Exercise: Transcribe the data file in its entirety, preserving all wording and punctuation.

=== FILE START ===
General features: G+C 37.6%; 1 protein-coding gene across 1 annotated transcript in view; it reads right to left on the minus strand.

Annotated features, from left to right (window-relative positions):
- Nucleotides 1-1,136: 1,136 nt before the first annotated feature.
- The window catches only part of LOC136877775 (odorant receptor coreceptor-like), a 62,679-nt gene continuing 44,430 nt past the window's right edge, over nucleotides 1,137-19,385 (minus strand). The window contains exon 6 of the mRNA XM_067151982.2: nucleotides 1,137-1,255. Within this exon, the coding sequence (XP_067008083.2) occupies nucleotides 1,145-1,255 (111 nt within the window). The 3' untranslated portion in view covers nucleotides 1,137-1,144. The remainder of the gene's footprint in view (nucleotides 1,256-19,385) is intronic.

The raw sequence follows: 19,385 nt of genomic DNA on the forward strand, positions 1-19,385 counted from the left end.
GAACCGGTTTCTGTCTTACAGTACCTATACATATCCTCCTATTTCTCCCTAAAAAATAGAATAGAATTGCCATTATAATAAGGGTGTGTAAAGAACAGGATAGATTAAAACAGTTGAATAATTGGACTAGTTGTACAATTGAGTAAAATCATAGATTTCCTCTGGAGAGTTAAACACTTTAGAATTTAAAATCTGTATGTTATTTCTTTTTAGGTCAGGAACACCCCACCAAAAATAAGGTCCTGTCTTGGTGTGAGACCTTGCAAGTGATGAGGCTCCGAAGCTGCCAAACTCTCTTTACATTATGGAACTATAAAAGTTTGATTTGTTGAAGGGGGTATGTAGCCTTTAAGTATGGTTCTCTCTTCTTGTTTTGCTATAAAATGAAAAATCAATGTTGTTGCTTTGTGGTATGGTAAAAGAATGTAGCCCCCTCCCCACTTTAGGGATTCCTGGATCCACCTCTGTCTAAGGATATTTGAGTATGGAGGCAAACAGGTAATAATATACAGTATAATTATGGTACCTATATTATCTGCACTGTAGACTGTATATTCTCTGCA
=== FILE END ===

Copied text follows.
General features: G+C 37.6%; 1 protein-coding gene across 1 annotated transcript in view; it reads right to left on the minus strand.

Annotated features, from left to right (window-relative positions):
- Nucleotides 1-1,136: 1,136 nt before the first annotated feature.
- The window catches only part of LOC136877775 (odorant receptor coreceptor-like), a 62,679-nt gene continuing 44,430 nt past the window's right edge, over nucleotides 1,137-19,385 (minus strand). The window contains exon 6 of the mRNA XM_067151982.2: nucleotides 1,137-1,255. Within this exon, the coding sequence (XP_067008083.2) occupies nucleotides 1,145-1,255 (111 nt within the window). The 3' untranslated portion in view covers nucleotides 1,137-1,144. The remainder of the gene's footprint in view (nucleotides 1,256-19,385) is intronic.

The raw sequence follows: 19,385 nt of genomic DNA on the forward strand, positions 1-19,385 counted from the left end.
GAACCGGTTTCTGTCTTACAGTACCTATACATATCCTCCTATTTCTCCCTAAAAAATAGAATAGAATTGCCATTATAATAAGGGTGTGTAAAGAACAGGATAGATTAAAACAGTTGAATAATTGGACTAGTTGTACAATTGAGTAAAATCATAGATTTCCTCTGGAGAGTTAAACACTTTAGAATTTAAAATCTGTATGTTATTTCTTTTTAGGTCAGGAACACCCCACCAAAAATAAGGTCCTGTCTTGGTGTGAGACCTTGCAAGTGATGAGGCTCCGAAGCTGCCAAACTCTCTTTACATTATGGAACTATAAAAGTTTGATTTGTTGAAGGGGGTATGTAGCCTTTAAGTATGGTTCTCTCTTCTTGTTTTGCTATAAAATGAAAAATCAATGTTGTTGCTTTGTGGTATGGTAAAAGAATGTAGCCCCCTCCCCACTTTAGGGATTCCTGGATCCACCTCTGTCTAAGGATATTTGAGTATGGAGGCAAACAGGTAATAATATACAGTATAATTATGGTACCTATATTATCTGCACTGTAGACTGTATATTCTCTGCA